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Re: ot: In search of suggestions for odd stompboxes

the Devi Ever site http://deviever.com/ has a great forum also. Including 
section on DIY fx building and moding. I have not found the time to do 
of this but want to.


----- Original Message ----- 
From: "Mech" <mech@m3ch.net>
To: <Loopers-Delight@loopers-delight.com>
Sent: Thursday, June 18, 2009 11:23 PM
Subject: Re: ot: In search of suggestions for odd stompboxes

> At 9:45 PM +0200 6/18/09, Rainer Straschill wrote:
>>so I've ever so slightly started to turn my back a little to blown-up
>>rack gear and complex computer systems and instead decided to fall in
>>love with stompboxes a little bit.
> Beautiful, Rainer.  Don't think you'll regret it.
> In the past, I've already suggested Devi Ever FX, so you can find that 
> detail in the archives.
> Also, The Squarewave Parade puts out some bizarre and brilliant 
> noiseboxes.  You kind of have to check back on a regular basis, as 
> Steven's interests change frequently so he may only put out, say, 10 
> copies of a given model.
> For example, a few weeks ago, he released a little utility box called 
> Bleak Blink which, when shaken/kicked, gave the same intermittent 
> effect as a bad cable.  A lot of his current energy right now is 
> to the Teaspoon CAS, which is a granular/glitch effect (and a whole lot 
> more) in a stompbox format.
> Since it seems you rather like delay lines, you might look at the 
> Quicksilver (now distributed by Ooh La La Manufacturing). It's a delay 
> unit with a built-in external feedback loop.  You can put whatever other 
> stomps you like into the loop, which will then re-process every new 
> iteration of the echo.
> If you scan through the stompbox pages at Analogue Haven, you'll find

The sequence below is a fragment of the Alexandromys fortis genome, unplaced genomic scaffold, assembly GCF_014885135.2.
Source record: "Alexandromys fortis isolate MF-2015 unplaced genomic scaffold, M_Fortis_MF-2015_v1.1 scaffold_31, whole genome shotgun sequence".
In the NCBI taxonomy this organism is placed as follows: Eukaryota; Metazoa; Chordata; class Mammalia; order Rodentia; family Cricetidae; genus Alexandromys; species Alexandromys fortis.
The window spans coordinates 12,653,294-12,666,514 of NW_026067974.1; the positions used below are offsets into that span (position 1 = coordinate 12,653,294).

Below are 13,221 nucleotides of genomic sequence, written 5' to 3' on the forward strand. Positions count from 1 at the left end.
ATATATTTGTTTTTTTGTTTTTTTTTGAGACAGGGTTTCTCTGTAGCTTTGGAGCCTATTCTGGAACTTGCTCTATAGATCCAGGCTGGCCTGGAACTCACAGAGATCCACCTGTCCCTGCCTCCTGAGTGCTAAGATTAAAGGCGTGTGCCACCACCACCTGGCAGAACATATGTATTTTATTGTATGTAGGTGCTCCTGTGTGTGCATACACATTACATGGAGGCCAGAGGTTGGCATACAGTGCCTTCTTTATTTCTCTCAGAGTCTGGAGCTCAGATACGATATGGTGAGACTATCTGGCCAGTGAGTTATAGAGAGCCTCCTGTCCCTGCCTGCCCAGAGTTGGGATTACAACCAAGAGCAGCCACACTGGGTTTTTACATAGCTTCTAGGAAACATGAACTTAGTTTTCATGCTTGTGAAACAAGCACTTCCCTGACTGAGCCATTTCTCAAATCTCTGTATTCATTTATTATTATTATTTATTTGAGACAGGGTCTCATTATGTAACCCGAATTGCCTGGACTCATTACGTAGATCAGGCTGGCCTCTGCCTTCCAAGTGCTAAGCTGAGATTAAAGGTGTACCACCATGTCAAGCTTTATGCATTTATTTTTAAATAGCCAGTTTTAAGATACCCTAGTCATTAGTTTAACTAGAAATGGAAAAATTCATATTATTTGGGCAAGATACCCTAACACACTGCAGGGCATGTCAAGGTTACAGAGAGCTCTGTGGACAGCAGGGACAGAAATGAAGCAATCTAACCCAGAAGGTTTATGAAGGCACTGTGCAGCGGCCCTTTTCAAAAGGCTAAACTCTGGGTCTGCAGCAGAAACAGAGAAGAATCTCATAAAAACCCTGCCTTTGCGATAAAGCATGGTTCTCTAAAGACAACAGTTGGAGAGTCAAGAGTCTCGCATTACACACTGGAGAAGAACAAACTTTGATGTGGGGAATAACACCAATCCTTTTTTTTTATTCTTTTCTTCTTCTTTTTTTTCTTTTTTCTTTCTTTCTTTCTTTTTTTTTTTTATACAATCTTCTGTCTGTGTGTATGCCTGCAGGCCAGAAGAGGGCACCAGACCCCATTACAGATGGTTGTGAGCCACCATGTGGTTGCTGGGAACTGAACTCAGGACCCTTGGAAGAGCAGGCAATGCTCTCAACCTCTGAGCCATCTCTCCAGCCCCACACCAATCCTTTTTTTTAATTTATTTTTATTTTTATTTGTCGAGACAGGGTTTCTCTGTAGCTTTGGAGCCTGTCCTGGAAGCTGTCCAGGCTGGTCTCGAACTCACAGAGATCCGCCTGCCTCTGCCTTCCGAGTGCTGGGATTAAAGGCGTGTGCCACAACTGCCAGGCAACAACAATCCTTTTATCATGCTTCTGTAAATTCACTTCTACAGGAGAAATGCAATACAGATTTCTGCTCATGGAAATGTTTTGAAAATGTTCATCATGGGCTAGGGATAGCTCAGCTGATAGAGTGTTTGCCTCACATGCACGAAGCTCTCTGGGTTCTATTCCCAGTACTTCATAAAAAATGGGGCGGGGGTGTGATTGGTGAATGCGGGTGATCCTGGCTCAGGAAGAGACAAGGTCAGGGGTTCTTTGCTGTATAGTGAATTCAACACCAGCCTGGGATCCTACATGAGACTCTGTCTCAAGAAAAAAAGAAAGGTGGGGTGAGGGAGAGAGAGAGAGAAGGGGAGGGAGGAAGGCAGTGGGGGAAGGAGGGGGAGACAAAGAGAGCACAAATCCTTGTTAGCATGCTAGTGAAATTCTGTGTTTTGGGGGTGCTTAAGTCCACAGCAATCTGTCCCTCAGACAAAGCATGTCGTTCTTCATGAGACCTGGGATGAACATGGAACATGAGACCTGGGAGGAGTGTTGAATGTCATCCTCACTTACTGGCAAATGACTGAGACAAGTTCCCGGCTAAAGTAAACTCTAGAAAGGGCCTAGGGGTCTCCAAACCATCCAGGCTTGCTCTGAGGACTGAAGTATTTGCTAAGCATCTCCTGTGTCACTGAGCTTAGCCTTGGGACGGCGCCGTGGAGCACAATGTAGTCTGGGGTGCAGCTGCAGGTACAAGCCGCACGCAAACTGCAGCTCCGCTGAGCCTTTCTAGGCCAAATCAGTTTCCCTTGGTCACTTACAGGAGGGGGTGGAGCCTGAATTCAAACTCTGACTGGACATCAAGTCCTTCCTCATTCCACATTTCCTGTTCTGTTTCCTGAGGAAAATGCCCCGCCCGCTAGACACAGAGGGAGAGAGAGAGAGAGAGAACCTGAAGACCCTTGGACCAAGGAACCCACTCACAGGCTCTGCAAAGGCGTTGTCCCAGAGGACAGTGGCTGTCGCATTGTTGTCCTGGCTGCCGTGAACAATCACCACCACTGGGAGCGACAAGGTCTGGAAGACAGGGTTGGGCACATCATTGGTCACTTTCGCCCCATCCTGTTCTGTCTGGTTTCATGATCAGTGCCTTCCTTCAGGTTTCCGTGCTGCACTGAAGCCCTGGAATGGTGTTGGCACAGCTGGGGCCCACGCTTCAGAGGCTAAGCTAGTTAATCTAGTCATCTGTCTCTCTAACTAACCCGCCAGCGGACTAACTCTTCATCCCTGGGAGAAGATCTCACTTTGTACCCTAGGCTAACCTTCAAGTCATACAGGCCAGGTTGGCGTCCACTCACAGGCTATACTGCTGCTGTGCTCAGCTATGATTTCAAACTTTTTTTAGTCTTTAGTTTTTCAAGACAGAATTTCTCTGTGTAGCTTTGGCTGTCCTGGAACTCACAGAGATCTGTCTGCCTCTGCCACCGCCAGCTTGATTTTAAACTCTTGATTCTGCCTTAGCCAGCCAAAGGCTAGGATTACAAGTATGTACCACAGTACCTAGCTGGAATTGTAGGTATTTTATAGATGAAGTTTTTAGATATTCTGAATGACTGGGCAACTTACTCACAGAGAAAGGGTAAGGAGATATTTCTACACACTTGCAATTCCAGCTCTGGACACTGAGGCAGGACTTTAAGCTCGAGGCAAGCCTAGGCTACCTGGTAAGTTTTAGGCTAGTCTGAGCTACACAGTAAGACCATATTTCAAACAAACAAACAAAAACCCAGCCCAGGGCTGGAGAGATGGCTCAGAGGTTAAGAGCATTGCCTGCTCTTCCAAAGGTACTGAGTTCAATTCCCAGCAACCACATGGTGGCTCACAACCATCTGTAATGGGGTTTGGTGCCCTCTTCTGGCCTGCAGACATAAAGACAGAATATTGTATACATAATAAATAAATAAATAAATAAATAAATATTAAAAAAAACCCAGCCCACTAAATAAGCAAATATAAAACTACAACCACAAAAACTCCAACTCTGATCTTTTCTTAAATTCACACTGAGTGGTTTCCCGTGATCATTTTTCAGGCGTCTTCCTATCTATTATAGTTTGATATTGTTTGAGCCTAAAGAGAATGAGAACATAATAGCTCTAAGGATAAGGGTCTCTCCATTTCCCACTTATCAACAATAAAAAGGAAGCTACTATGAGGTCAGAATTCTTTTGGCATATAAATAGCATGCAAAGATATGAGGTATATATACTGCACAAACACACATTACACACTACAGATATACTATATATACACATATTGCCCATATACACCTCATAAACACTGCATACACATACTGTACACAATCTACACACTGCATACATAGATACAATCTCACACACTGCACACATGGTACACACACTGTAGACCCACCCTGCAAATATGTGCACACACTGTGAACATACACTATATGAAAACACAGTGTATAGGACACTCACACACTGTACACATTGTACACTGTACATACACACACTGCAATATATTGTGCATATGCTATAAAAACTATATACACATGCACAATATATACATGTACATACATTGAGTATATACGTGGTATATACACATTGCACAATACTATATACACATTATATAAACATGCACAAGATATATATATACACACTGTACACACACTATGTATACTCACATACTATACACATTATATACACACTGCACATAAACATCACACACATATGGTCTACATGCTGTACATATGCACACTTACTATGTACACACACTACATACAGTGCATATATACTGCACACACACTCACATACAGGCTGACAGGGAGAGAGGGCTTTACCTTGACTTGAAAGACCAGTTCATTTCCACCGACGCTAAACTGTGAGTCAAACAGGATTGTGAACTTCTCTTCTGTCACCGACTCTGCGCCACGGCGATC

> of different possibilities.  Fuzz/distortion is the most popular 
> it seems, but there's a lot of other stuff in there if you bother to 
> That's how I found my Audible Disease Junk-Fi Sampler a year or so ago. 
> Looked good on paper, and, boy, is it strange in real life.
> Similarly, try the NoiseFX website.  It's harder to navigate (not to 
> mention that all the soundclips are focused solely on, er, noise) but 
> it'll give you more ideas for research, and they will deal just as well 
> used boxes that may have missed their potential market (Dod Meatbox, 
> etc.).
> Finally, you might also look at delving into circuit bending some of 
> existing stomps, or buying cheap crap boxes just to experiment on.  You 
> can also get some one-of-a-kind devices from "semi-pro" benders if you 
> don't want to do the work yourself.  I picked up a circuit bent Boss 
> from a builder/artist named Spunky Toofers, and it is one of the most 
> bizarre/useful stomps I've ever had -- 
> getting effects I previously thought only possible on a computer.
> Though with a little practice, you could easily roll your own.
> Good luck!
> --m.
> -- 
> _____
> "take one step outside yourself. the whole path lasts no longer than one 
> step..."